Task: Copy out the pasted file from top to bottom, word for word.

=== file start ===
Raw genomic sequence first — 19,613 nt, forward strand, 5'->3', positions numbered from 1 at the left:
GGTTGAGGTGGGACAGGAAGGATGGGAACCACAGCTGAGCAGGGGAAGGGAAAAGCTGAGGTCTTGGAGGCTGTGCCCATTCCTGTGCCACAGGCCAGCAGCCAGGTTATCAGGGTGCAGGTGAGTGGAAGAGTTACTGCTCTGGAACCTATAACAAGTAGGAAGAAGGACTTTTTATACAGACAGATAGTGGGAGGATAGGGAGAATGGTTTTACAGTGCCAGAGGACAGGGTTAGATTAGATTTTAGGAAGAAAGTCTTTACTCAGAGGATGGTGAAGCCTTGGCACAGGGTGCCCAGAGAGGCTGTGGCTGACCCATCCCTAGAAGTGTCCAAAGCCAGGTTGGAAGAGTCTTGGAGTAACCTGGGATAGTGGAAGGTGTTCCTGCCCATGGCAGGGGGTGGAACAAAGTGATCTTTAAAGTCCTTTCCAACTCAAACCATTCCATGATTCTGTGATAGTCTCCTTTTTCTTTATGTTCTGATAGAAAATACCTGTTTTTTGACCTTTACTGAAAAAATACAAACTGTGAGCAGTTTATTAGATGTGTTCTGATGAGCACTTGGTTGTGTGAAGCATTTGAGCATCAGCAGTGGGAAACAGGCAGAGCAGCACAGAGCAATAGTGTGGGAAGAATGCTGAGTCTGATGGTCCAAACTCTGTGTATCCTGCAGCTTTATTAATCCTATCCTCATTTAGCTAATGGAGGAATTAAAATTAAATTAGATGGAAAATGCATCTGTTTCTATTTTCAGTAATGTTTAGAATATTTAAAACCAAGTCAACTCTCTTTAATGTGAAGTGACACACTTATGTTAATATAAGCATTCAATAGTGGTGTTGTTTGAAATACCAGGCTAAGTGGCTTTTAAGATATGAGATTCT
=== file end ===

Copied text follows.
Raw genomic sequence first — 19,613 nt, forward strand, 5'->3', positions numbered from 1 at the left:
GGTTGAGGTGGGACAGGAAGGATGGGAACCACAGCTGAGCAGGGGAAGGGAAAAGCTGAGGTCTTGGAGGCTGTGCCCATTCCTGTGCCACAGGCCAGCAGCCAGGTTATCAGGGTGCAGGTGAGTGGAAGAGTTACTGCTCTGGAACCTATAACAAGTAGGAAGAAGGACTTTTTATACAGACAGATAGTGGGAGGATAGGGAGAATGGTTTTACAGTGCCAGAGGACAGGGTTAGATTAGATTTTAGGAAGAAAGTCTTTACTCAGAGGATGGTGAAGCCTTGGCACAGGGTGCCCAGAGAGGCTGTGGCTGACCCATCCCTAGAAGTGTCCAAAGCCAGGTTGGAAGAGTCTTGGAGTAACCTGGGATAGTGGAAGGTGTTCCTGCCCATGGCAGGGGGTGGAACAAAGTGATCTTTAAAGTCCTTTCCAACTCAAACCATTCCATGATTCTGTGATAGTCTCCTTTTTCTTTATGTTCTGATAGAAAATACCTGTTTTTTGACCTTTACTGAAAAAATACAAACTGTGAGCAGTTTATTAGATGTGTTCTGATGAGCACTTGGTTGTGTGAAGCATTTGAGCATCAGCAGTGGGAAACAGGCAGAGCAGCACAGAGCAATAGTGTGGGAAGAATGCTGAGTCTGATGGTCCAAACTCTGTGTATCCTGCAGCTTTATTAATCCTATCCTCATTTAGCTAATGGAGGAATTAAAATTAAATTAGATGGAAAATGCATCTGTTTCTATTTTCAGTAATGTTTAGAATATTTAAAACCAAGTCAACTCTCTTTAATGTGAAGTGACACACTTATGTTAATATAAGCATTCAATAGTGGTGTTGTTTGAAATACCAGGCTAAGTGGCTTTTAAGATATGAGATTCT